The Wenatchee Tree Fruit Research and Extension Center site contained soils contaminated with organochlorine pesticides, organophosphorus pesticides, and other pesticides due to agriculture-related research activities conducted from 1966 until the mid-1980s. The U. S. Army Corps of Engineers used a dynamic work plan guided by field analyses to seamlessly integrate the site characterization and cleanup portions of the project. Characterization, excavation, and segregation of contaminated soil was based on the results of immunoassay (IA) test kits for DDT and cyclodiene pesticides. An initial pilot test and then continuing evaluation of data comparability between the IA methods and fixed laboratory pesticide results allowed the USACE team to develop site-specific IA kit action levels that guided on-site decision-making. Characterization, cleanup, and closure was accomplished within a single 4-month field mobilization, and the entire project cost ($589K) was about half the cost ($1.2 million) estimated according to a more traditional site characterization and remediation scenario relying on multiple rounds of field mobilization, sampling, sample shipment, laboratory analysis, and data assessment.You may need a PDF reader to view some of the files on this page. See EPA’s About PDF page to learn more.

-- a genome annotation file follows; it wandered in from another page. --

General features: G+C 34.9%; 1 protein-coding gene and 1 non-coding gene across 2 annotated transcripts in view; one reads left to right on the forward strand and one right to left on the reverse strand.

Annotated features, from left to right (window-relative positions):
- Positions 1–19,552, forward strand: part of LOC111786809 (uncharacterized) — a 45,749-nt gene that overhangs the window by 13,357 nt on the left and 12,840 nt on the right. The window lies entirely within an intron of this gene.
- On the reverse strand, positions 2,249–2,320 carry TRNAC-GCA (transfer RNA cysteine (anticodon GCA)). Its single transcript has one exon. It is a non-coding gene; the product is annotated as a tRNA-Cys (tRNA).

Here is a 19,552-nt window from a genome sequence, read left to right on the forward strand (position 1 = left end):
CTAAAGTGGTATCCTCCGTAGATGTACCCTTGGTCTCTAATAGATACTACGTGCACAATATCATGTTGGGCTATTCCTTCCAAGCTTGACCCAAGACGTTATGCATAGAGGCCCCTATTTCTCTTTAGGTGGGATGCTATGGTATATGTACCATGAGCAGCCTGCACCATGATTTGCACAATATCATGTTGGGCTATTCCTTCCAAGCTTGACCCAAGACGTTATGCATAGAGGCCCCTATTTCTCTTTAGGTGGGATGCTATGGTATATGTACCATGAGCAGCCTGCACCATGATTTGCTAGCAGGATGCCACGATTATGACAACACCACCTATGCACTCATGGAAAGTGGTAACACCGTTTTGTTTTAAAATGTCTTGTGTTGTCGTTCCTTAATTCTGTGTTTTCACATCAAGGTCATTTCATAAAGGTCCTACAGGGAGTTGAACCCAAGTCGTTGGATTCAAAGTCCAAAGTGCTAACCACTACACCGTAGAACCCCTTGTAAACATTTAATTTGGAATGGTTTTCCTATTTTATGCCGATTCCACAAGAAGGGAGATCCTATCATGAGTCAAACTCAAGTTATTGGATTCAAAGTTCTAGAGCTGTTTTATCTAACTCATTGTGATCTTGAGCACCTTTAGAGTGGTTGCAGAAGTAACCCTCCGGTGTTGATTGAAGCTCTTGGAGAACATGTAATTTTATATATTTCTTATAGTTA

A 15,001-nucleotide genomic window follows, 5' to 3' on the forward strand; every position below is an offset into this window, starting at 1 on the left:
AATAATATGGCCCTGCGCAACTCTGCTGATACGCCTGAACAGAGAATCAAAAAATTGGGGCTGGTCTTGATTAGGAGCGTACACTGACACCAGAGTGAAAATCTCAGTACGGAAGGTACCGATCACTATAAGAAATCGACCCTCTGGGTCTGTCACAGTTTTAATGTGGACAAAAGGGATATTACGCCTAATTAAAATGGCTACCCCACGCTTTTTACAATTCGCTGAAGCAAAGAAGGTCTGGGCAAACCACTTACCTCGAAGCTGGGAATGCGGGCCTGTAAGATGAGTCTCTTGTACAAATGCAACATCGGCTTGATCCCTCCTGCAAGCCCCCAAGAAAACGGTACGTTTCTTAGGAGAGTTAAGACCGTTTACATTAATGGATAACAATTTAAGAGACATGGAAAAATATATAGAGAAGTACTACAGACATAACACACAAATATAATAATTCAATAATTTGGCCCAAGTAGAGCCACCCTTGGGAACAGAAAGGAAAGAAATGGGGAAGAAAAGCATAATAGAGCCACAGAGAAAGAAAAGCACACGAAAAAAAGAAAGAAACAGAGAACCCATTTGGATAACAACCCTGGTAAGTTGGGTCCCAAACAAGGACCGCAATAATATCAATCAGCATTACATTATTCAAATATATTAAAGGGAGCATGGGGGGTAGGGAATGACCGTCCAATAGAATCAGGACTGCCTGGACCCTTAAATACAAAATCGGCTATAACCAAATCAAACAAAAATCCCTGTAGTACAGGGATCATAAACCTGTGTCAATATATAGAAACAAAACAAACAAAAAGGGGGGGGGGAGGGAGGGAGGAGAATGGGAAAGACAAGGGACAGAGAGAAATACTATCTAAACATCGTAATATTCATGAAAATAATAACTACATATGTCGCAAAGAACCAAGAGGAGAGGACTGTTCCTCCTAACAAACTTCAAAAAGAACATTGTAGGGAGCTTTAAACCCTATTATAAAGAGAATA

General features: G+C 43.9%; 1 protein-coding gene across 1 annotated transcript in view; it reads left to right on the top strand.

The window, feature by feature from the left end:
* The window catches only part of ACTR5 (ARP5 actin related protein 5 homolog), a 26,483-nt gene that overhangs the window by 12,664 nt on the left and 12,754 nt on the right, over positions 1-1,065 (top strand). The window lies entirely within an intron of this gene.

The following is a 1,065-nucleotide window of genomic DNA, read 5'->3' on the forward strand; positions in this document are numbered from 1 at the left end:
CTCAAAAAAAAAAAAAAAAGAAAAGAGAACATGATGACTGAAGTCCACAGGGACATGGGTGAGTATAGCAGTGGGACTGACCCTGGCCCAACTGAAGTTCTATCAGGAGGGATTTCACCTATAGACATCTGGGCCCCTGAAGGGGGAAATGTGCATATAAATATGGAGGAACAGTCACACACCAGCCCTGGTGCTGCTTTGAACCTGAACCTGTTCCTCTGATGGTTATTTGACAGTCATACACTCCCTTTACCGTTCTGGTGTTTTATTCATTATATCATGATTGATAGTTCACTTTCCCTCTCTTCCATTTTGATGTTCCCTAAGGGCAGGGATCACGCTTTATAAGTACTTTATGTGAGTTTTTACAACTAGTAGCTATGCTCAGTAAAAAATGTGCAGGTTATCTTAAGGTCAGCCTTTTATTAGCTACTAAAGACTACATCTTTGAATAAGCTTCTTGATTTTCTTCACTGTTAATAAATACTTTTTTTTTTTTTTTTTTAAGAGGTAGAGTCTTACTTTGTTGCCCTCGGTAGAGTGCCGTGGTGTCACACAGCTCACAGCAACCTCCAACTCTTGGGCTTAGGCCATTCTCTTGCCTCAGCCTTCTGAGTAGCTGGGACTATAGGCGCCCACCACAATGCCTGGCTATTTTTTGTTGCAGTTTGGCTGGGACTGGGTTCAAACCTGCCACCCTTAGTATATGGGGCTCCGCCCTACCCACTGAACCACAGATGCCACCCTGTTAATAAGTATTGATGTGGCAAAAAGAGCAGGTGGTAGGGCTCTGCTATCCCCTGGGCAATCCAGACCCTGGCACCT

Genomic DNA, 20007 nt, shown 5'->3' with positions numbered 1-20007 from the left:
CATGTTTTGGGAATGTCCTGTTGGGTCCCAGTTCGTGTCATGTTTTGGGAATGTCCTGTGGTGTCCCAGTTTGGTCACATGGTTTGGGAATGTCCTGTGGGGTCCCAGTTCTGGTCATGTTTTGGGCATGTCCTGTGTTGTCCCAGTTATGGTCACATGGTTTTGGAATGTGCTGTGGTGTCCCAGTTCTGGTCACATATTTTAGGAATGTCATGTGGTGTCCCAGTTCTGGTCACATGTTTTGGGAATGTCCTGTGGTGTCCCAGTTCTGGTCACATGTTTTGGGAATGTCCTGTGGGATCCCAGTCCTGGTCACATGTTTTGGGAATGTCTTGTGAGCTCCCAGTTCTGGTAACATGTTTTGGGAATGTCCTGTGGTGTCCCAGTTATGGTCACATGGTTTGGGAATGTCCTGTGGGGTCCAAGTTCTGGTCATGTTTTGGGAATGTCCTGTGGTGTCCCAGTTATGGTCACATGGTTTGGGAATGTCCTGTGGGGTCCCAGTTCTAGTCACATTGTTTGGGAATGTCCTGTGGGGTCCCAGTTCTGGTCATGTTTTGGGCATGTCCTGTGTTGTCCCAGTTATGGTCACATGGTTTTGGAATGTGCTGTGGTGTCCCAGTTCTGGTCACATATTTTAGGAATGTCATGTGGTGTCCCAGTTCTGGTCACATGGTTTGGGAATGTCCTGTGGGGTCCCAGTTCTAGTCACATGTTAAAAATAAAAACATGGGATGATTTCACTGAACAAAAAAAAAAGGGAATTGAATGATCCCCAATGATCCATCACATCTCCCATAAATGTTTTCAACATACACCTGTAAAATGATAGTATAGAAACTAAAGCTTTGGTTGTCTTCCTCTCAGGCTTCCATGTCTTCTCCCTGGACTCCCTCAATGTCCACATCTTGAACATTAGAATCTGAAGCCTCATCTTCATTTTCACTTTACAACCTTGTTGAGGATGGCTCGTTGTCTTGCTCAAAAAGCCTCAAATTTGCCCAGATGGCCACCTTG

- Innovations in Site Characterization Case Study: Site Cleanup of the Wenatchee Tree Fruit Test Plot Site Using a Dynamic Work Plan (PDF)(46 pp, 512 K, 2000, 542-R-00-009)